Conclusion: Despite a few flaws, such as the rampant gore and some shallow characterization, Ravenous proves, in the end, to be worth the minor irritations. The protagonists grab our hearts and attention, the drama is all consuming, and the tension is rather addicting. The story will leave the reader breathless, waiting for more, staying awake all night, blood shot eyes riveted to the page, cups of discarded coffee strewn over the room, dawn seeping in around the window curtains. Fast paced, riveting, and entertaining, Ravenous is a novel to die for. Sweet dreams. To sleep, perchance to die.

- Ravenova
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2 of 2 people found the following review helpful
First published in 2008, "Ravenous", by Ray Garton is a powerful, scary, graphically bloody and erotic take on the werewolf mythos that I many of us were first introduced to by the 1941 Universal film, The Wolfman starring Lon Chaney Jr. as Larry Talbot, the unfortunate cursed by the bite of a werewolf to turn into a werewolf "...when the wolfbane blooms and the autumn moon is bright(or...the moon is full and bright in subsequent movies)"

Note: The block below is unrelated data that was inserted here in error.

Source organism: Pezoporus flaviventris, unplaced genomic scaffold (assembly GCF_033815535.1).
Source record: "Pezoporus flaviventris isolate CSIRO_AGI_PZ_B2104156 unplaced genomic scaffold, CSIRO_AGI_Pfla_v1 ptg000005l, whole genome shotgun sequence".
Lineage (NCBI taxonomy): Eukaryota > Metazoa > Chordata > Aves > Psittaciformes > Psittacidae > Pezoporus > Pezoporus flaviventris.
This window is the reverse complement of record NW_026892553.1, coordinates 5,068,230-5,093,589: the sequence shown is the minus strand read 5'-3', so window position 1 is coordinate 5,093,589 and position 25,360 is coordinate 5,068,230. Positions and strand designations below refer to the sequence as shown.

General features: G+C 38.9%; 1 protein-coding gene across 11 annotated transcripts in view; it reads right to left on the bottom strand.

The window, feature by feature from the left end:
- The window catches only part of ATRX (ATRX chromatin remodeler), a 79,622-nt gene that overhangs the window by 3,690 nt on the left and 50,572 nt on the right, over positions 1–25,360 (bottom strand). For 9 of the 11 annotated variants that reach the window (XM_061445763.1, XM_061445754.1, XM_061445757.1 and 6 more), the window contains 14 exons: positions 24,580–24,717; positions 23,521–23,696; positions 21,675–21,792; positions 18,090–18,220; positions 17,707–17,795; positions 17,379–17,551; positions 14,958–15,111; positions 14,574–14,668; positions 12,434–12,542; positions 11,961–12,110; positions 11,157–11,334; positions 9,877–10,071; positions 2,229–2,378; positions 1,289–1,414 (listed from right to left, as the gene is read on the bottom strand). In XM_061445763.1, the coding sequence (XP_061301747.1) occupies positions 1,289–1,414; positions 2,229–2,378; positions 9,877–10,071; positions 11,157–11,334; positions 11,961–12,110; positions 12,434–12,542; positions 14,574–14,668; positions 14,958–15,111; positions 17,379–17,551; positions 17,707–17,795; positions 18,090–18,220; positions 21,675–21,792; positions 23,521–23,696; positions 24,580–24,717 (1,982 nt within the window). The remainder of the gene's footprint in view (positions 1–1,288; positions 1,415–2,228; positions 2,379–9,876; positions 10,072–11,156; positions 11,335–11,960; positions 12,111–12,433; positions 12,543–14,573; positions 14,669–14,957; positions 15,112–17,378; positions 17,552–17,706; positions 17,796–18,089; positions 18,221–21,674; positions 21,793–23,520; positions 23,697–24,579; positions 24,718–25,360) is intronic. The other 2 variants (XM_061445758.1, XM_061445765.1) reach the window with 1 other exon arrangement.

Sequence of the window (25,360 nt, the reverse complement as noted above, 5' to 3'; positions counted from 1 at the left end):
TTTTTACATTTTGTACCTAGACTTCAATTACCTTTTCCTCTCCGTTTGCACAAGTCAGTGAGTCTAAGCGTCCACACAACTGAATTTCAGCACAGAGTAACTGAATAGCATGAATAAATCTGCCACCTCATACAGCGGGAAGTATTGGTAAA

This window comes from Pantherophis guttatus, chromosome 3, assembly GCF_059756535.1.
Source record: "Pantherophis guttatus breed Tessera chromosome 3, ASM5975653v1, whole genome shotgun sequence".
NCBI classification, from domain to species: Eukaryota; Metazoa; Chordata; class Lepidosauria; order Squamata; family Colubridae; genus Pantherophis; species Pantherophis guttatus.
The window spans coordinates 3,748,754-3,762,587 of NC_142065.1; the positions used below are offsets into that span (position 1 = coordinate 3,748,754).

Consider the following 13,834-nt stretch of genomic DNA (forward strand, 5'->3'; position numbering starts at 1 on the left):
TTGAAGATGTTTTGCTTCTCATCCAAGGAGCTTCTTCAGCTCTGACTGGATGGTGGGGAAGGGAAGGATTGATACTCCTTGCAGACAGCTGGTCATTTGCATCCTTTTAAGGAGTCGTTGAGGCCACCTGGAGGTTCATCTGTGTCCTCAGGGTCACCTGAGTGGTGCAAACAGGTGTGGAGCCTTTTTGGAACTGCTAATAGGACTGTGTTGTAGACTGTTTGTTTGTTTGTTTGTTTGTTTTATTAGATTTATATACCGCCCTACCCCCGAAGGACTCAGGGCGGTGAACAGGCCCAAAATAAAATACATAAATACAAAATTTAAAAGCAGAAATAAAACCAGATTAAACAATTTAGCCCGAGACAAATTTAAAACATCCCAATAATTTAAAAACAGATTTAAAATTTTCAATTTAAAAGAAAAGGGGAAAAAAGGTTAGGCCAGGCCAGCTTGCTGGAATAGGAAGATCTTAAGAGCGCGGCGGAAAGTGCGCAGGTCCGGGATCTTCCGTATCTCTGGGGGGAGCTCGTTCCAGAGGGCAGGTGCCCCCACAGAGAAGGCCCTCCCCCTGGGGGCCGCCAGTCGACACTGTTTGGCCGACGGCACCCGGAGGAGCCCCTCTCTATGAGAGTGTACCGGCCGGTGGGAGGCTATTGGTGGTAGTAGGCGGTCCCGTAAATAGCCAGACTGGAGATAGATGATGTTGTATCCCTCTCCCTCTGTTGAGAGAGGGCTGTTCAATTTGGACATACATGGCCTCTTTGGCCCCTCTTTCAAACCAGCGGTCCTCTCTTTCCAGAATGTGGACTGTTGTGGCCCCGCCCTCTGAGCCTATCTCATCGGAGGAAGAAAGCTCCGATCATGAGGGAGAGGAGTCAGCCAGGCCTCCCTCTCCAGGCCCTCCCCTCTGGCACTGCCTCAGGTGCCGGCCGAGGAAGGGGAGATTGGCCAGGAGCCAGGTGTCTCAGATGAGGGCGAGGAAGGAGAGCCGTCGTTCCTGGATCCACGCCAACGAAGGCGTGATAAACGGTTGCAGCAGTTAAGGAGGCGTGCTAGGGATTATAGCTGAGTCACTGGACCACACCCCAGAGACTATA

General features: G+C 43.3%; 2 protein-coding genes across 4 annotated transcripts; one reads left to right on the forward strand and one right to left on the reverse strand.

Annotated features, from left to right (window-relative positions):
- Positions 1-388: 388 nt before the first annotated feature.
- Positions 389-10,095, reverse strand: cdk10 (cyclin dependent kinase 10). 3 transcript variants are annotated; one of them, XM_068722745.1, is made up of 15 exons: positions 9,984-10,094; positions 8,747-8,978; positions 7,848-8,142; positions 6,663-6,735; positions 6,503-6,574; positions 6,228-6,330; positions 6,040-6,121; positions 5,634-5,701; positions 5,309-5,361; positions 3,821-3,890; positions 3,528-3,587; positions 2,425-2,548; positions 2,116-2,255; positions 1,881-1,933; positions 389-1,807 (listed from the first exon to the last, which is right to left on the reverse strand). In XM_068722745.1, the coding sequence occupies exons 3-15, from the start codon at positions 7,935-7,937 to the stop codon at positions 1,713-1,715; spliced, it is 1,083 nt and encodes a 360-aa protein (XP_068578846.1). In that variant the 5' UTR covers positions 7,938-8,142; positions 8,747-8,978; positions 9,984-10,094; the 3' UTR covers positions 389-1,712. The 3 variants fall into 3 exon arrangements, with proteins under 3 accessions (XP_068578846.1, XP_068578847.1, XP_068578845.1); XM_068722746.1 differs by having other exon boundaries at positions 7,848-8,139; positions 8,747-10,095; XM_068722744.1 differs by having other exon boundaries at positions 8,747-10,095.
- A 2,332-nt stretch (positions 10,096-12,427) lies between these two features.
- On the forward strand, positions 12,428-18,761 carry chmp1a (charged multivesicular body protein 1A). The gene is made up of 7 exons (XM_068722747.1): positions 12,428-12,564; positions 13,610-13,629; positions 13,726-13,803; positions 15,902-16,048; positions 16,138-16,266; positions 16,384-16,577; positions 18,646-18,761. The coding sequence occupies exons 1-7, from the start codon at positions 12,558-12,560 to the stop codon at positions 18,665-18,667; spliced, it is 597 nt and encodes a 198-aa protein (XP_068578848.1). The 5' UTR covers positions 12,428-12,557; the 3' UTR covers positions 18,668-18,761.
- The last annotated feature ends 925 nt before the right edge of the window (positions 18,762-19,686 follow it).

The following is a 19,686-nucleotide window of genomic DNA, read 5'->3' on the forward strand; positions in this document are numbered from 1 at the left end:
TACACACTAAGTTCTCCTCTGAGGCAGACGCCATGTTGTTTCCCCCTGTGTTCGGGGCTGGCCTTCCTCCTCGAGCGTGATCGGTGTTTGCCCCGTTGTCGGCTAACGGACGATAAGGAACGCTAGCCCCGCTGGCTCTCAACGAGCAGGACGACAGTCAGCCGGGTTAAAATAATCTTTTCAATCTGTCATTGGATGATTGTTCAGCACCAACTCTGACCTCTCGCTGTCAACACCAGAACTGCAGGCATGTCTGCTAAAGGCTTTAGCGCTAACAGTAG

But this is not your father's or grandfather's werewolf. This is Ray Garton's. Meshing Garton's trademark potpourri of lust, sex, blood and guts, "Ravenous" is perhaps the most original re-telling of the age-old man to wolf story. When I read Glen Duncan's "The Last Werewolf" in 2011 and the sequel, 2012's "Tallulah Rising" (both of which I enjoyed tremendously), I thought that I had seen the first well-writtten, werewolf stories in recent years to capture the oddly harmonious blend of "sex, eat, kill, that" makes so much sense for werewolf tales. Duncan's writing has been criticized by many for being "too literary" but I in truth, I never understood those comments.

Now here comes Ray Garton. Actually, there went Ray Garton, because his werewolf saga was first published in 2008, three full years before Glen Duncan's, and the core werewolf behavior of "sex, eat, kill, that" was first described by Garton. The trinity was clearly espoused by him first And it is central to his mythos, more so than in Duncan's universe. In Garton's world, werewolves are not created by anything as impersonal as the bite of a werewolf. Nah, the virus is spread like an STD, and requires the victim to have intercourse, willingly or unwillingly, with a werewolf either in human or lupine form. Cool idea. I don't think there is any danger that a critic will read this one and opine that it is "too literary". This is the third Ray Garton novel I've read and I think it is perhaps the best one in terms of character development, unexpected twists and turns, and overall edge-of-your-seat excitement.